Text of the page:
Evidence is mounting that running an academic medical center and operating a managed-care plan don't go hand in hand.
Among the companies to opt out of the Medicare managed-care business in recent weeks are subsidiaries of two prestigious academic medical centers in the South.
Last week, Nashville's Vanderbilt University, which operates the not-for-profit, 576-bed Vanderbilt University Medical Center, announced it will discontinue its Health 1-2-3 Platinum plan, which provides coverage for about 14,000 seniors in 18 surrounding counties, at the end of the year. This will leave only one Medicare HMO option in the Nashville area, Health Net HMO, a plan jointly operated by Nashville's Baptist Hospital and St. Thomas Health Services.
Vanderbilt's announcement came on the heels of a decision by Durham, N.C.-based Duke University Health System to abandon its managed-care business altogether, by selling its WellPath Community Health Plans to Coventry Health Care for $25.5 million in a deal expected to close in October. After the sale, Bethesda, Md.-based Coventry will retain about 130,000 enrollees. The deal excludes Duke's 4,000-enrollee Medicare HMO, which like Vanderbilt's, will be discontinued at the end of the year.
"I think our reasons for exiting this market are the same as everyone else's," said Ann Lore, chief executive officer of Duke's WellPath Community Health Plans. "The reimbursement isn't enough to create a successful network for our members, and the overhead cost is extraordinarily high."
Vanderbilt's Medicare HMO lost $26 million since its inception in April 1996. In addition, HCA-The Healthcare Co. opted not to renew its contract with Vanderbilt's Health 1-2-3, which also has a 50,000-enrollee commercial insurance component. About half of Vanderbilt's Medicare members visited HCA facilities last year.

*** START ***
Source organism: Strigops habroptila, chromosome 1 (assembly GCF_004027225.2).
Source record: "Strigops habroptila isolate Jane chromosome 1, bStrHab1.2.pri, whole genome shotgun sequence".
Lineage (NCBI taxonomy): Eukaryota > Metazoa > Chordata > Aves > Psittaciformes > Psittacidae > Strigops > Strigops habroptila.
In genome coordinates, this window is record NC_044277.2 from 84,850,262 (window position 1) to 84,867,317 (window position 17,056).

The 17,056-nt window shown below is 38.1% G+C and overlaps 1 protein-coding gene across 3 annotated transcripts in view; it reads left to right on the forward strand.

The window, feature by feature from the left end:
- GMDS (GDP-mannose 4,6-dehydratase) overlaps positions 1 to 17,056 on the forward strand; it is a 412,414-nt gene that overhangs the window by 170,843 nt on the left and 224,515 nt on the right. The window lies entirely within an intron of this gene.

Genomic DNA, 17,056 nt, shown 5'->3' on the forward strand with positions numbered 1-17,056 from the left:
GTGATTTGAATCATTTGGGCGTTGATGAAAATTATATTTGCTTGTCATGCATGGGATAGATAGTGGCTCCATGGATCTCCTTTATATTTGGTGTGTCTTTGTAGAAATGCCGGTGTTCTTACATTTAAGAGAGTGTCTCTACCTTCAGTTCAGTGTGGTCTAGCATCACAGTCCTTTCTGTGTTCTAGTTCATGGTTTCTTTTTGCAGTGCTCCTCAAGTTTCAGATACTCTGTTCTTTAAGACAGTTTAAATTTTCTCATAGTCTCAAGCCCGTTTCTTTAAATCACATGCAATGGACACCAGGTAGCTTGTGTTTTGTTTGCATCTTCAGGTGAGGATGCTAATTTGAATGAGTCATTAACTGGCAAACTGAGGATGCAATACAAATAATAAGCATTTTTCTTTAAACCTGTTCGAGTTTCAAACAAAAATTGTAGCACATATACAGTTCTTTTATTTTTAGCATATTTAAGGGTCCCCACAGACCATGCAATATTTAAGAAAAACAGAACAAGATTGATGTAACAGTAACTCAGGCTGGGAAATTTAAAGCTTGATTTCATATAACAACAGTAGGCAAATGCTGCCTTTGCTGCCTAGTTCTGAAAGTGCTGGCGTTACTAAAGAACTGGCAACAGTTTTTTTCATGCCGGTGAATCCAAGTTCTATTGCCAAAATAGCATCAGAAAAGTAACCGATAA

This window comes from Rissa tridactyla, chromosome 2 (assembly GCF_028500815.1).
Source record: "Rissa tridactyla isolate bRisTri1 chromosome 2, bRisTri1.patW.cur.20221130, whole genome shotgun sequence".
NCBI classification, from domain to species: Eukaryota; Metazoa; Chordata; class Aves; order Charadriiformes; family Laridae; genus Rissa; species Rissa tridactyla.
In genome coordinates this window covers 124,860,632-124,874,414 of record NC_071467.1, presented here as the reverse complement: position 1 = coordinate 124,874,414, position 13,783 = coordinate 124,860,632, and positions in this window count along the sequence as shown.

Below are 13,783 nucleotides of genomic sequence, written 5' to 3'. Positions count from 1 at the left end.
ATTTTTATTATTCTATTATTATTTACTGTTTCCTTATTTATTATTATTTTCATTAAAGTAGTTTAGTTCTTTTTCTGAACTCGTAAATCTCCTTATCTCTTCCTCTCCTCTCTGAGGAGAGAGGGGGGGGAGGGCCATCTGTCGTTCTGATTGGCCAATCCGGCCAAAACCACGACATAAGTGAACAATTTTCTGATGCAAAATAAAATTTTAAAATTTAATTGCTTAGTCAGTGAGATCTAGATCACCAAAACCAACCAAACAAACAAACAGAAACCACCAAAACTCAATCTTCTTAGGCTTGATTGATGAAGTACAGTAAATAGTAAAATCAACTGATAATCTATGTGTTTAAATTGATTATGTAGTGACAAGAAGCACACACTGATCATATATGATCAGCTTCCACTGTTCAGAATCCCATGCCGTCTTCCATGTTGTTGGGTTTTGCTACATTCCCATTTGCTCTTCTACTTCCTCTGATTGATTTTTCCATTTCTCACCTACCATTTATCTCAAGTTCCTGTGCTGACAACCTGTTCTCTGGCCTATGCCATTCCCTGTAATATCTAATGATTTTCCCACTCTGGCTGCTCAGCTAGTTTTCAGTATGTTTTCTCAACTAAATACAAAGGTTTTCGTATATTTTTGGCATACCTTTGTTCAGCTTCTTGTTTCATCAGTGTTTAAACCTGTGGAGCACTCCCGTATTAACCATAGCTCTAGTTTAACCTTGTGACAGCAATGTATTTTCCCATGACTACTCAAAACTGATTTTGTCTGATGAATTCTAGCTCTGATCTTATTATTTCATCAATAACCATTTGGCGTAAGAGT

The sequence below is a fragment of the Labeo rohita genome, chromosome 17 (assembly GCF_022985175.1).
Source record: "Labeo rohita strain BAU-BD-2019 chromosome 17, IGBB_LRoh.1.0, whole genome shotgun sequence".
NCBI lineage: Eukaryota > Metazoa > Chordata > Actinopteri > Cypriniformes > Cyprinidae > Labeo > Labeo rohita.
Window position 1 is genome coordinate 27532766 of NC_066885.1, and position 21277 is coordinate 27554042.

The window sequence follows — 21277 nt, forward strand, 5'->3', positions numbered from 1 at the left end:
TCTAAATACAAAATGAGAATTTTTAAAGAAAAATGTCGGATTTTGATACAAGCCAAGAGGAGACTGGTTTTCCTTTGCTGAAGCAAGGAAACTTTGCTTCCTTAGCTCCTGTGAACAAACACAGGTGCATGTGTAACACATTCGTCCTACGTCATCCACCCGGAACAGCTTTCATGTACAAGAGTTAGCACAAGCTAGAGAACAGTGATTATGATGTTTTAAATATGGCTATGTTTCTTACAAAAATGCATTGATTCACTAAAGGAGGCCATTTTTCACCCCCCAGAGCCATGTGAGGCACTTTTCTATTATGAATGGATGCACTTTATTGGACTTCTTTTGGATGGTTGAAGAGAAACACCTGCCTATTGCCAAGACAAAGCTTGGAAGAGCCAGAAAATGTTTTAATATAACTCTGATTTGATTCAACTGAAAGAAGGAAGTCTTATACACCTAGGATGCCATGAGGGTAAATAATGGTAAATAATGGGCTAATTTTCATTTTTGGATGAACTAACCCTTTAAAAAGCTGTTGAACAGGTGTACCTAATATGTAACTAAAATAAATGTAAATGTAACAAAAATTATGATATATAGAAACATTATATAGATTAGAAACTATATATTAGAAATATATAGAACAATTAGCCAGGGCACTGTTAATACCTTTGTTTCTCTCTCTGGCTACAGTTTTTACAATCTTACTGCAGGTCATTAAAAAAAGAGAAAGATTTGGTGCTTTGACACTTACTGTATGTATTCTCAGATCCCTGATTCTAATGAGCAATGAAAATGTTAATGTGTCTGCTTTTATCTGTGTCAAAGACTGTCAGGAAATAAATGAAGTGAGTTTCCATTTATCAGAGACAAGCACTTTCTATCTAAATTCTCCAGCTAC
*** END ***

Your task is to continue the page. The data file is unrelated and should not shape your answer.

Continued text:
The managers of Vanderbilt's three managed-care plans had proposed a buyout offer to the university nearly a year ago (Aug. 30, 1999. p. 8). Originally expected to wrap up by March, that proposal has since fizzled.
Now Philip Hertik, president and CEO of Vanderbilt Health Plans, and Chief Operating Officer Michael Bailey are considering purchasing only the portion of Vanderbilt's managed-care business that serves Medicaid recipients under Tennessee's TennCare program, said Joel Lee, executive director of communications for the Vanderbilt medical center. Lee said at least two outside buyers are interested in Vanderbilt's 50,000-enrollee commercial insurance plan, the most profitable of the three.
In total, Vanderbilt's managed-care business lost $15 million on premium revenue of $155 million during 1999, according to figures provided by the Tennessee Department of Commerce and Insurance.
"It's a line of business that the board and really the management here has decided we should not spend our time, energy and capital on," Lee said. "It doesn't really contribute to any of our missions of research, teaching or healthcare delivery."